Illustration Credit: Timothy R. Butler/Dreamlike Diffusion

Trump Isn’t the Savior (and Neither Is A Conviction Against Him)

By Timothy R. Butler | Posted at 9:49 PM

I could have written this column, regardless of the outcome. Half the country has put its hopes in an all too human “savior.” Half the country has put its hopes on the defeat of that man. Today marks either a celebration or a catastrophe if one’s hopes rest on the state of President Trump. That tells more of our false hopes than anything else.

The unmoored state of our national “hope” is demonstrated in the shakiness of both the pro- and anti-Trump causes. Neither side holds onto a moral compass, except when it suits their predetermined route.

Imagine for a moment a man accused of one or two of the misdeeds of the former president, but who waved a Blue and not Red flag. Would “values voters” be upset over today’s conviction? Would there be comparisons between the president’s suffering and Jesus? We don’t have to imagine, because that scenario happened and the answer is no.

Not to say Team Blue holds a great moral high ground here. Present defenders of “election integrity” only found scruples after their own repeatedly sowed questions about legitimate elections. After all, the moral grass is always far worse on the other side of the fence.

The “hopes” we put in our respective sides in the moment of this judicial decision, or any other, have more to do with winning than righteousness. If we consistently criticize the Other Side for the misdeeds we justify from our own and defend our own for the lapses we criticize in “them,” we are merely jockeying for a team.

Cheerleading for a team isn’t much to stake our hopes on, is it?

Trump is not the savior. Love him or hate him, he simply isn’t. Jesus’s enemies didn’t bring him down by exposing his hidden misconduct. He had no misdeeds at all. The perfect man, his enemies had no skeletons to unearth against him.

When we, or those whom we support, do have skeletons, we ought not to equate the excavation of those skeletons (which no one denies exist with Trump or successor) with the wholly false charges brought against the only true Savior. Having our past sins used as a weapon against us is not akin to bearing the sins of the world.

Neither is Trump Satan. Our country’s ills will not be cured by this conviction or even a panoply of them. Our problem as a country is not Trump (nor Biden), but us. “Moral outrage” that flames out when our heroes are the perpetrators shows how we eagerly do the Prince of Lies’ work fine on our own.

I am not arguing for complete ambivalence toward this political moment, mind you. Rightly handling a charge against a former president right is a huge deal. Our whole society benefits from these trials achieving justice, not affirmation of our preferences. We know the aftershocks of today’s decision will rattle our society and world for a long time to come.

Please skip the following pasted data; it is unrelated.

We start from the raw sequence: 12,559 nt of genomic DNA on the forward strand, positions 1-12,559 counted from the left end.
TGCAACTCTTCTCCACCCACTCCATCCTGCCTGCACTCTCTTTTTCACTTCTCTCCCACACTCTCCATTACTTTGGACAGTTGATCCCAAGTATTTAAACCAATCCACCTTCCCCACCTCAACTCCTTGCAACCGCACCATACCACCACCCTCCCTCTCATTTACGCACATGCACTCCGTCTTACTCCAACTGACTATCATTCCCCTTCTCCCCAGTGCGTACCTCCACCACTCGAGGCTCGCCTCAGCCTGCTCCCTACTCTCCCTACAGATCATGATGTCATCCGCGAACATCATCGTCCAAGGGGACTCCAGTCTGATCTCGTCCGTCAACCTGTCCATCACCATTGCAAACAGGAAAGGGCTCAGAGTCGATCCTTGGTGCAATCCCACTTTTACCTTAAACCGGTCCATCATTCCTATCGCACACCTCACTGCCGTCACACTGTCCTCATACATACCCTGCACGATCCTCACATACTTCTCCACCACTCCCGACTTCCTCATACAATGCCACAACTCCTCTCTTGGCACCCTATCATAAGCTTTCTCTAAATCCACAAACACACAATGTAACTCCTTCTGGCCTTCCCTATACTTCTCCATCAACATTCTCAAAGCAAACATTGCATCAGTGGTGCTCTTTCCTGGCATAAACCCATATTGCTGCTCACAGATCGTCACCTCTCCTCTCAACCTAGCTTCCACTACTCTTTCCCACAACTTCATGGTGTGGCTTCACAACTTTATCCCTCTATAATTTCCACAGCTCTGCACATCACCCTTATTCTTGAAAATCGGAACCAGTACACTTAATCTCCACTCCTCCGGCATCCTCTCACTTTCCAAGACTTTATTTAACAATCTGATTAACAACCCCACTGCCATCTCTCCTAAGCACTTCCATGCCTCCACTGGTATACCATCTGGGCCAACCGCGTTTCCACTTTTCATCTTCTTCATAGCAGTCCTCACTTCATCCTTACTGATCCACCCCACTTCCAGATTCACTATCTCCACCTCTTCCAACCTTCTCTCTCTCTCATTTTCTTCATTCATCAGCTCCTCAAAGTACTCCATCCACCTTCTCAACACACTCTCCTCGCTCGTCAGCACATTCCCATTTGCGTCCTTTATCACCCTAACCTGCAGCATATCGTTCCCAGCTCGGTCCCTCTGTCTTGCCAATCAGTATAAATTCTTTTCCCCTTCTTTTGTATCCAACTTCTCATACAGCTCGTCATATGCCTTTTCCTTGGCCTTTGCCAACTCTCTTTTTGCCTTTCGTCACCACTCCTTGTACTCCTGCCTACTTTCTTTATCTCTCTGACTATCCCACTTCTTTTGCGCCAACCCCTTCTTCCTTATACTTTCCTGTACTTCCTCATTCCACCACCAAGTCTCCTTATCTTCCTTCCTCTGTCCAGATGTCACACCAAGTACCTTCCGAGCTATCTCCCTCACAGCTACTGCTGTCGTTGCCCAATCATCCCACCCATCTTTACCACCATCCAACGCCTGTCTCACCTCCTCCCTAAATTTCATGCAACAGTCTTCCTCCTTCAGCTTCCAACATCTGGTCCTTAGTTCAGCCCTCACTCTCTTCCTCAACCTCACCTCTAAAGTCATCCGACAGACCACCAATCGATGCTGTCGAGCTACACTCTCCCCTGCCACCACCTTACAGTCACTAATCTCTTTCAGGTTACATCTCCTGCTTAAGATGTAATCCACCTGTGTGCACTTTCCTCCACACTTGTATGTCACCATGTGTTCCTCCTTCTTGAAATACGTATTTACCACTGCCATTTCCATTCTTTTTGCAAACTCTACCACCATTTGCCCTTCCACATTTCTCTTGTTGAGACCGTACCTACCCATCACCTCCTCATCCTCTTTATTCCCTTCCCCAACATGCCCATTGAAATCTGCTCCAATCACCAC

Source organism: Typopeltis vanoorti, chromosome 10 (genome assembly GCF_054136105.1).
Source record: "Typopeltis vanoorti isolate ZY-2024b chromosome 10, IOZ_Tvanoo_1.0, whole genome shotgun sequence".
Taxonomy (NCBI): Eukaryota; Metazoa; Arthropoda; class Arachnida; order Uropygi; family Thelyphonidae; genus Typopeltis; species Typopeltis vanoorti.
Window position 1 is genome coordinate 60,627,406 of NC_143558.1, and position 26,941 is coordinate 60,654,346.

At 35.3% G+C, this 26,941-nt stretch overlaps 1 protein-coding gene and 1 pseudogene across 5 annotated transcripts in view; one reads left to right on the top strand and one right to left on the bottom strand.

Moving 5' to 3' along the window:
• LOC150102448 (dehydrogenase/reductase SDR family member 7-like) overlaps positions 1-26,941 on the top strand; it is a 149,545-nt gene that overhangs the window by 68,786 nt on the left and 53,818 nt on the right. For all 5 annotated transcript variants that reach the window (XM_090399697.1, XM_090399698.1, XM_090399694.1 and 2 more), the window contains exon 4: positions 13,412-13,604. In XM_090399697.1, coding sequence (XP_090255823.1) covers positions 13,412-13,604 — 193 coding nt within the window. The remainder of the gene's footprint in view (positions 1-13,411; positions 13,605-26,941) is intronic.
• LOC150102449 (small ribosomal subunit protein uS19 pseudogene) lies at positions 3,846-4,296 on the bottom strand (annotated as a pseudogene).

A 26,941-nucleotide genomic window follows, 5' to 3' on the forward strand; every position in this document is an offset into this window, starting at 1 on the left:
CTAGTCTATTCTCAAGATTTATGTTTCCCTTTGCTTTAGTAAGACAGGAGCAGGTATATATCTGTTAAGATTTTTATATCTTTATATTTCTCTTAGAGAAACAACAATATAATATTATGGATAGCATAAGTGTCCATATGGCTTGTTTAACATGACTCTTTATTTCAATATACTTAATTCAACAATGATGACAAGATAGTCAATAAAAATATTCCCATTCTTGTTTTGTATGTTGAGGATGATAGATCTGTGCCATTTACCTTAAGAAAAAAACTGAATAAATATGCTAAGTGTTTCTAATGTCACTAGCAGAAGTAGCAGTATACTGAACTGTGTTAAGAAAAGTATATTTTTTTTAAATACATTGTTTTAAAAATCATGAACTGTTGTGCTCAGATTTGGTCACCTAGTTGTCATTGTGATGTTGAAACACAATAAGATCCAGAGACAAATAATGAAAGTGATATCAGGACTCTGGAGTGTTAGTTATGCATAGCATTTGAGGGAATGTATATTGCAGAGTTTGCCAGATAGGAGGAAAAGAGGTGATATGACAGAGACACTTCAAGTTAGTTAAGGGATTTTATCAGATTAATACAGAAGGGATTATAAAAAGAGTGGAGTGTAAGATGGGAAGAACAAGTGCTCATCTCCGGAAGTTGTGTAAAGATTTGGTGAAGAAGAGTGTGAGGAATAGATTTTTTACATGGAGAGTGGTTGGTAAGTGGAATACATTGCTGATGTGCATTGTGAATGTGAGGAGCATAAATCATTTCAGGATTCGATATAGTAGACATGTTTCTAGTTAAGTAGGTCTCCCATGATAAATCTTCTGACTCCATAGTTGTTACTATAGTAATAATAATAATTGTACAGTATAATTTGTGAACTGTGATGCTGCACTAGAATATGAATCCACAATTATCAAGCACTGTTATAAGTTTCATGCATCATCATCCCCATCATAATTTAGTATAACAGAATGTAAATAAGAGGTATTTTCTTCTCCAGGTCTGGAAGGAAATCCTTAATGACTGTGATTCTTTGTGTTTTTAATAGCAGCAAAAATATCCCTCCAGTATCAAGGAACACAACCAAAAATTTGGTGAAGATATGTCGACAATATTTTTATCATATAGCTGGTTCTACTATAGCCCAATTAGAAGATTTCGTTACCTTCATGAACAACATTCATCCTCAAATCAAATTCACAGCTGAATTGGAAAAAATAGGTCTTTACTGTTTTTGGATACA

Will the dust settle to show the trial was conducted under rampant political bias? Will the judgment be borne out as correct even in appeals? Whether the trial was conducted rightly or wrongly, it is no joy to have a president of the United States be convicted of felonies for the first time. This is a heartbreaking turn and I’m not sure we even understand all the implications of it yet.

Instead, our national inconsistency should encourage a redirection of our emotions — happy or sad — today. We are hypocritically inconsistent, but God is absolutely consistent. He was in control and is in control and will be in control.

Come November, God will be in control if President Biden gets reelected and God will be in control if President Trump gets reelected. Yes, God will even be in control if, in a bizarre twist, a President Kennedy returns to the Oval Office. God is in control.

We can and should continue to advocate for genuine righteousness to prevail, including in this case. God values our pursuit of what is just and right. The important thing along the way is to remember where our hope lies so that we aren’t blinded by defending our illusory saviors, but are free to pursue the Good knowing we don’t need to tip the scales for Good to prevail.

We can act with justice, mercy and humility (Micah 6:8) because Jesus is the Savior. We can pray for leaders, friends or foes (1 Timothy 2:1-2), because Jesus is the Savior. We can trust and not bog down in worry (Matthew 6:25-34), because Jesus is the Savior.

When we quit acting like we’re saving ourselves and recognize our hope is in Jesus, today is sad, but neither apocalyptic nor utopic.

The Savior is in control. That’s our hope.

Timothy R. Butler is Editor-in-Chief of Open for Business. He also serves as a pastor at Little Hills Church and FaithTree Christian Fellowship.

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